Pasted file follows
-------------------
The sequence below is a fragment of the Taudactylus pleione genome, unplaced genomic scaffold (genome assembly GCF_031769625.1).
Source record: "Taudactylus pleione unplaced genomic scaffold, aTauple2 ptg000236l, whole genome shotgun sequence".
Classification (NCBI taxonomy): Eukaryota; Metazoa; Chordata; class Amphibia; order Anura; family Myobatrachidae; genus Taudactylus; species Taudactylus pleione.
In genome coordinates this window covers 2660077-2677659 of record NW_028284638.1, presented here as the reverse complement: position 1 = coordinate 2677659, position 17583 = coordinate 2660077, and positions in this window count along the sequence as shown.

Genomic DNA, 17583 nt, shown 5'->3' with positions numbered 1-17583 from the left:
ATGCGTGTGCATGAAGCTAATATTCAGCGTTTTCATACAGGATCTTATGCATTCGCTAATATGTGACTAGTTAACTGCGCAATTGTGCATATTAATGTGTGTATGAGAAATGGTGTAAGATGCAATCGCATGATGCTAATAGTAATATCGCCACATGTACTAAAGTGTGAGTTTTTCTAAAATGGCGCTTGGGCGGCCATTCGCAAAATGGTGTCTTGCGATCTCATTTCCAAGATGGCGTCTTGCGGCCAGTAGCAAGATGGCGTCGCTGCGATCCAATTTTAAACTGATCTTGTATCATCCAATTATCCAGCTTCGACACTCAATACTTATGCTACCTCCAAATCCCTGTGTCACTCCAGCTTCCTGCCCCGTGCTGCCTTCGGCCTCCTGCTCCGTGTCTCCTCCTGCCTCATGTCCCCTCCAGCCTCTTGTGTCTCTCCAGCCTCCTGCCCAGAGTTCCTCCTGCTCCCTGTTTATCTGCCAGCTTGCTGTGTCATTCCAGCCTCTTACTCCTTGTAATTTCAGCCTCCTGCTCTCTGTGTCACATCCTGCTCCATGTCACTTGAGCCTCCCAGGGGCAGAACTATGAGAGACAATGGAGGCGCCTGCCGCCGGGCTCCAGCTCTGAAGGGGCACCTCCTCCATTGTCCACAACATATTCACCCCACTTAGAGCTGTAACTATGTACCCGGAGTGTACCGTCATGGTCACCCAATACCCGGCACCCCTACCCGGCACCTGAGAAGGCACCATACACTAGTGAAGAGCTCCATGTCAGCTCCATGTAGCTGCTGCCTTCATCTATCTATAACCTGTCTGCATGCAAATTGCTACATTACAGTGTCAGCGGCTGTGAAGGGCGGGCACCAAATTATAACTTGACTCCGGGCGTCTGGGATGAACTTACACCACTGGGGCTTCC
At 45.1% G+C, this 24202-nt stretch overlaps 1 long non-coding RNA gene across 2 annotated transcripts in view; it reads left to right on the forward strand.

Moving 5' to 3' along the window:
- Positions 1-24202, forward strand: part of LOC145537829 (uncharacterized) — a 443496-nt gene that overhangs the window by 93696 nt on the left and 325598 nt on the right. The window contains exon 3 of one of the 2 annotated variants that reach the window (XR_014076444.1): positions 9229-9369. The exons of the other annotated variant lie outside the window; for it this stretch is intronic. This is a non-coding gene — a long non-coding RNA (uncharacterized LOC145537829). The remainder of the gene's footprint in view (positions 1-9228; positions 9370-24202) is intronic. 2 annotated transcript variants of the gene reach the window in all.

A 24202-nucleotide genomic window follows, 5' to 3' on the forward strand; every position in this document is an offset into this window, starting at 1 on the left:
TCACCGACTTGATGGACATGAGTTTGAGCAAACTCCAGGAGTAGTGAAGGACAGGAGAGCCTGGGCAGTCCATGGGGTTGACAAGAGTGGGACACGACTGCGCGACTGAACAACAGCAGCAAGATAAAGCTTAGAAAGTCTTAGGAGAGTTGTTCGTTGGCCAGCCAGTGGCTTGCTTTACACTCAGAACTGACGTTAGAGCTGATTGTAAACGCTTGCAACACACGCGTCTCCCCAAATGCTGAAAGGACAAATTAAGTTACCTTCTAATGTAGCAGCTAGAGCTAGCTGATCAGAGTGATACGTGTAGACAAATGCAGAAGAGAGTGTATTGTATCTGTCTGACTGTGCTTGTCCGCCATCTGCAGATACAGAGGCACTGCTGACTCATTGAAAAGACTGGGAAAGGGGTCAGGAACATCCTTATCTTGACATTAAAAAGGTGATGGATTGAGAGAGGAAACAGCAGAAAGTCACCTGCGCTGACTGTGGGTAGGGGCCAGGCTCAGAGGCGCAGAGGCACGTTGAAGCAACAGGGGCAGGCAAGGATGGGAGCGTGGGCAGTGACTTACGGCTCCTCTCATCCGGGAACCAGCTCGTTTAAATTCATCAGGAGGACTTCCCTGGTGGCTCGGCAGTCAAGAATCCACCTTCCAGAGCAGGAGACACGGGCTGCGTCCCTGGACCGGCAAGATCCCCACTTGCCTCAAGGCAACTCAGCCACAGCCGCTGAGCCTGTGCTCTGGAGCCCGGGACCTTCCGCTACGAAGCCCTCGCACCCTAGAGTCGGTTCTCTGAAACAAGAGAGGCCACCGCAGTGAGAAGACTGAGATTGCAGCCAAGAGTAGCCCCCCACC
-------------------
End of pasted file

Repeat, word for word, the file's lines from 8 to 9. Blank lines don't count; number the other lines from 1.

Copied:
Moving 5' to 3' along the window:
- Positions 1-24202, forward strand: part of LOC145537829 (uncharacterized) — a 443496-nt gene that overhangs the window by 93696 nt on the left and 325598 nt on the right. The window contains exon 3 of one of the 2 annotated variants that reach the window (XR_014076444.1): positions 9229-9369. The exons of the other annotated variant lie outside the window; for it this stretch is intronic. This is a non-coding gene — a long non-coding RNA (uncharacterized LOC145537829). The remainder of the gene's footprint in view (positions 1-9228; positions 9370-24202) is intronic. 2 annotated transcript variants of the gene reach the window in all.